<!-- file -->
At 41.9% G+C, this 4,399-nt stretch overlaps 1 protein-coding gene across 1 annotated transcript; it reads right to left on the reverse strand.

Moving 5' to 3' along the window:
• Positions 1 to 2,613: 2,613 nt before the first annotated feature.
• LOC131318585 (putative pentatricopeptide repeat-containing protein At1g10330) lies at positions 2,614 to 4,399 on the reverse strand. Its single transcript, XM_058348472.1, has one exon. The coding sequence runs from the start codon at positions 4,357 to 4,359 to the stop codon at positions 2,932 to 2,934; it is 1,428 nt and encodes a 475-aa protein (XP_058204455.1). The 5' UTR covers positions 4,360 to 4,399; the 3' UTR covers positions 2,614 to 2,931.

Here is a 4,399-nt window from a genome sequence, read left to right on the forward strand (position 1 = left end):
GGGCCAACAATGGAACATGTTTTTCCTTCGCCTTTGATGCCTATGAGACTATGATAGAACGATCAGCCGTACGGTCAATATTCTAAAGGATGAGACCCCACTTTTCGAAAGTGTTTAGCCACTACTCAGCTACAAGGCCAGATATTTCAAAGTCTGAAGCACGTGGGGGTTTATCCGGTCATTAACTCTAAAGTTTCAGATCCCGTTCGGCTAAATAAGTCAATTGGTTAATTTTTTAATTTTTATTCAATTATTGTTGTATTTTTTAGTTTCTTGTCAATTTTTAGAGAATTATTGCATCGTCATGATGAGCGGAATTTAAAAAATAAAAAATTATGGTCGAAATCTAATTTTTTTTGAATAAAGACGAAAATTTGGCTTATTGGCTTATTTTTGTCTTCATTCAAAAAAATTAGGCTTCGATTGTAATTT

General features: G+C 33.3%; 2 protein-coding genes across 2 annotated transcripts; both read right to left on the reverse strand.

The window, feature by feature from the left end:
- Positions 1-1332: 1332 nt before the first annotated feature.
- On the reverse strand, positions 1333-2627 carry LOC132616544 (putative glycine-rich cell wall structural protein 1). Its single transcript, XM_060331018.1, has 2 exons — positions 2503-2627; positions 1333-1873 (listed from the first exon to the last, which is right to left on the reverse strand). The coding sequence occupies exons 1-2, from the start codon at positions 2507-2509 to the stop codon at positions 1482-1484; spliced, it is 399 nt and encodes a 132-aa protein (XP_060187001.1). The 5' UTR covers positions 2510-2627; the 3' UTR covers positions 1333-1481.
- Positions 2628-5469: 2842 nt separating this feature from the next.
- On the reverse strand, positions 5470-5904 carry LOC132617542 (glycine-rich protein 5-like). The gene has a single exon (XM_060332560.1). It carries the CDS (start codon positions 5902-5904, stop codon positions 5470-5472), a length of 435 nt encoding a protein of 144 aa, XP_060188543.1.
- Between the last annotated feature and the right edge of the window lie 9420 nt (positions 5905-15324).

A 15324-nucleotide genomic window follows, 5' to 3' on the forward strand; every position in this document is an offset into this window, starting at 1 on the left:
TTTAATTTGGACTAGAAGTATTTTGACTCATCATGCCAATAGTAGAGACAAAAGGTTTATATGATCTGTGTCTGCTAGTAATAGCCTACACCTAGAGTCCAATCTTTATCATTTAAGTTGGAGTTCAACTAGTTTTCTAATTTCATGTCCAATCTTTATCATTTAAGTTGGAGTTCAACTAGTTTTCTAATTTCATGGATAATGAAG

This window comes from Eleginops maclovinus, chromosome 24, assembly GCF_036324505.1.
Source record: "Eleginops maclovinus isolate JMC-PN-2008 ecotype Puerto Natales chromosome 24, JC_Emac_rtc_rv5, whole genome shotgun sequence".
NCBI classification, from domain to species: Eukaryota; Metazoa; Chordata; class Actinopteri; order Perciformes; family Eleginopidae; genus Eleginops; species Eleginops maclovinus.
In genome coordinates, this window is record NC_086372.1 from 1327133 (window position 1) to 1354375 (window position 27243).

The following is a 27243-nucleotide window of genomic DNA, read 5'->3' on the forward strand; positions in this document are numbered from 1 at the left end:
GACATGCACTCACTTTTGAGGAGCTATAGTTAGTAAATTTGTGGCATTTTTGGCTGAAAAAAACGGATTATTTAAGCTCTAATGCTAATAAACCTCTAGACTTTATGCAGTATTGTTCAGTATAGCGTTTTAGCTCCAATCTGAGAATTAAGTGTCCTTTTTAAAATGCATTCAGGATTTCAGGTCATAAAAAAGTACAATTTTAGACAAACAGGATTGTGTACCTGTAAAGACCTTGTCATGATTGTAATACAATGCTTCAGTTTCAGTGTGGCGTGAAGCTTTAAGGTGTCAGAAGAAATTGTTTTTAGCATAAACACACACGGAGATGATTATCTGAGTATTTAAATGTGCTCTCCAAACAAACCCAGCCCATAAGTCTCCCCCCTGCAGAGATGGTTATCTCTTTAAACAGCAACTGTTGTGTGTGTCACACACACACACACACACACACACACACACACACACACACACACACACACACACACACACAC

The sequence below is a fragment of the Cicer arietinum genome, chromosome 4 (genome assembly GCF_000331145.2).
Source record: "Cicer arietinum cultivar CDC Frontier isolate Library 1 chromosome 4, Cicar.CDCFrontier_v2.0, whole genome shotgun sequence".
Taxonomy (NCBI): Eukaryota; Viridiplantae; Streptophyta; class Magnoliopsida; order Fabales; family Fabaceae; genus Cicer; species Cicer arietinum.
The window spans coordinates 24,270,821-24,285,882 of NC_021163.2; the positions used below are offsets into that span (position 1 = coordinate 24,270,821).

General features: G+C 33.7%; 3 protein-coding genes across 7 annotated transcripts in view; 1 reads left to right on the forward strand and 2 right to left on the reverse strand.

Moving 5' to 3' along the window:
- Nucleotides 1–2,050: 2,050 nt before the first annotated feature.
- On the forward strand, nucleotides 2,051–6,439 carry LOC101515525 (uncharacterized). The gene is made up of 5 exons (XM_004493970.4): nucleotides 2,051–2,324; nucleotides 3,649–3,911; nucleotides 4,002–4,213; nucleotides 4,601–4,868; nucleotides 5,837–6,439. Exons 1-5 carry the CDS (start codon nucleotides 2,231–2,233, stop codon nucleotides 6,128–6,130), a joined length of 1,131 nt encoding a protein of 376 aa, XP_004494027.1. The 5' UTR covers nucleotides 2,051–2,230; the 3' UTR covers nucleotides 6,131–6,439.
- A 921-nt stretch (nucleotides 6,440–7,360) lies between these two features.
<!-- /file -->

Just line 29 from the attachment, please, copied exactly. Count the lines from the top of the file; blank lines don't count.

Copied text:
- On the forward strand, nucleotides 2,051–6,439 carry LOC101515525 (uncharacterized). The gene is made up of 5 exons (XM_004493970.4): nucleotides 2,051–2,324; nucleotides 3,649–3,911; nucleotides 4,002–4,213; nucleotides 4,601–4,868; nucleotides 5,837–6,439. Exons 1-5 carry the CDS (start codon nucleotides 2,231–2,233, stop codon nucleotides 6,128–6,130), a joined length of 1,131 nt encoding a protein of 376 aa, XP_004494027.1. The 5' UTR covers nucleotides 2,051–2,230; the 3' UTR covers nucleotides 6,131–6,439.